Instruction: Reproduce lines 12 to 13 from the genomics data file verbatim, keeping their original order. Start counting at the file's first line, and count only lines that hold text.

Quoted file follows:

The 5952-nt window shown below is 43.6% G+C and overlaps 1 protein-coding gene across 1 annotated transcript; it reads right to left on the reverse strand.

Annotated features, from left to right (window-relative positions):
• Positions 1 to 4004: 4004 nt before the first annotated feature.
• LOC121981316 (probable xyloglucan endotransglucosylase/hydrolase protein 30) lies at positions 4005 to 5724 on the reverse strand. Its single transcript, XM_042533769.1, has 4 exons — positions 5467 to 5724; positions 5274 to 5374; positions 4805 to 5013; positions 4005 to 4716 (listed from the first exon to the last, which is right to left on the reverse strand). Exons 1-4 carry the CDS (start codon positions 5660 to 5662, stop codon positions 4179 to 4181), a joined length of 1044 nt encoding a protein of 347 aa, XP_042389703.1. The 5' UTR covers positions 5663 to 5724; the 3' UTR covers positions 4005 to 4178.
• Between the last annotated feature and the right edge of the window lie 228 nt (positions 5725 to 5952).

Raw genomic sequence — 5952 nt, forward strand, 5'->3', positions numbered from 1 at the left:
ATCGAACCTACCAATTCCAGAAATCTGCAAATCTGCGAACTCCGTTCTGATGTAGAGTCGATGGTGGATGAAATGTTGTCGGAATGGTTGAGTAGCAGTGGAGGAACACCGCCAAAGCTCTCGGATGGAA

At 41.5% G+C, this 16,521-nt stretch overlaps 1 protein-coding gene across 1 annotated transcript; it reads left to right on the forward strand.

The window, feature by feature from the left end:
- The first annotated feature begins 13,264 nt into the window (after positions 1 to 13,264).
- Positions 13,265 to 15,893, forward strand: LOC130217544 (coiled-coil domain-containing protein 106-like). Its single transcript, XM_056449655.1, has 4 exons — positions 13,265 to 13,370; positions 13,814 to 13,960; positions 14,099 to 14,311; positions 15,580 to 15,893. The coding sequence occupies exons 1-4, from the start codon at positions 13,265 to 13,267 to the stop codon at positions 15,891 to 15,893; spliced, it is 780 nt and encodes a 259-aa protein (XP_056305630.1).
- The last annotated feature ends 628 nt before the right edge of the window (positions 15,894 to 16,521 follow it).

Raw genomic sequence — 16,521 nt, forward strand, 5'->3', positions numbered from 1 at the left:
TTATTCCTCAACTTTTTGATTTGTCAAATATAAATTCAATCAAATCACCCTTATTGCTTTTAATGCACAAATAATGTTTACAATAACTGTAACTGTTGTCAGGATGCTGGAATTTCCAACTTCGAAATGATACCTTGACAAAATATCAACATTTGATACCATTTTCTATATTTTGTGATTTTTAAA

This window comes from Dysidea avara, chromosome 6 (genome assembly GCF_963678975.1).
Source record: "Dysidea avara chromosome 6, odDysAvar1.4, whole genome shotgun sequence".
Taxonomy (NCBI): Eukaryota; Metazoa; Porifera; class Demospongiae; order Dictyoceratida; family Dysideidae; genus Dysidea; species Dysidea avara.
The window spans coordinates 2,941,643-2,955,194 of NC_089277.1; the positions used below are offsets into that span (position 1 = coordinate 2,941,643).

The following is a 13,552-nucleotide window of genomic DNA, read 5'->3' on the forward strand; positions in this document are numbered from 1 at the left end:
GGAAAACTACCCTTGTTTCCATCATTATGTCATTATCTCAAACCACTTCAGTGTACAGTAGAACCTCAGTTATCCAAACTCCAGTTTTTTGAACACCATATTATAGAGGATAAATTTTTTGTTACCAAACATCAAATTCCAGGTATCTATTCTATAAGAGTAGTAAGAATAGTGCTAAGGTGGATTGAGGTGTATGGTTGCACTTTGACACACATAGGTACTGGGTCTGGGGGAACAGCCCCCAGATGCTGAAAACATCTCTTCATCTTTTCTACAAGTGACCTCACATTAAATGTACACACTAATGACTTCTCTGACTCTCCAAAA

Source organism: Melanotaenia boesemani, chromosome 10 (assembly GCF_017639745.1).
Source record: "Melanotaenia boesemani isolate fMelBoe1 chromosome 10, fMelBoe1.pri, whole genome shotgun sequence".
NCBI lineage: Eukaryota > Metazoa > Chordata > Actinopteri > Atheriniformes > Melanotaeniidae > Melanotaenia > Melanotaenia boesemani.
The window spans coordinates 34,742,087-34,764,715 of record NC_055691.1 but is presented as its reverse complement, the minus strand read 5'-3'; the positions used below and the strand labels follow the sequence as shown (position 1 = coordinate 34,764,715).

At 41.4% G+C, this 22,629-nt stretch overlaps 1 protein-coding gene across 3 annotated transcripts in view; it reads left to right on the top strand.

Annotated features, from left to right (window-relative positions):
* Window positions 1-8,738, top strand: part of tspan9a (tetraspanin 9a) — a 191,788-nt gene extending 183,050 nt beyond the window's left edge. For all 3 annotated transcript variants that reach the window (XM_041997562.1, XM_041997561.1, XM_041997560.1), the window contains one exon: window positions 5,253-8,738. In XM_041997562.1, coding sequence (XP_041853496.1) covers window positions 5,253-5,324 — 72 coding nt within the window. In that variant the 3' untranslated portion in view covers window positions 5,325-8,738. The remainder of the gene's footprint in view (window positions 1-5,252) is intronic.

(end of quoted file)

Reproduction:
- The last annotated feature ends 628 nt before the right edge of the window (positions 15,894 to 16,521 follow it).

Raw genomic sequence — 16,521 nt, forward strand, 5'->3', positions numbered from 1 at the left: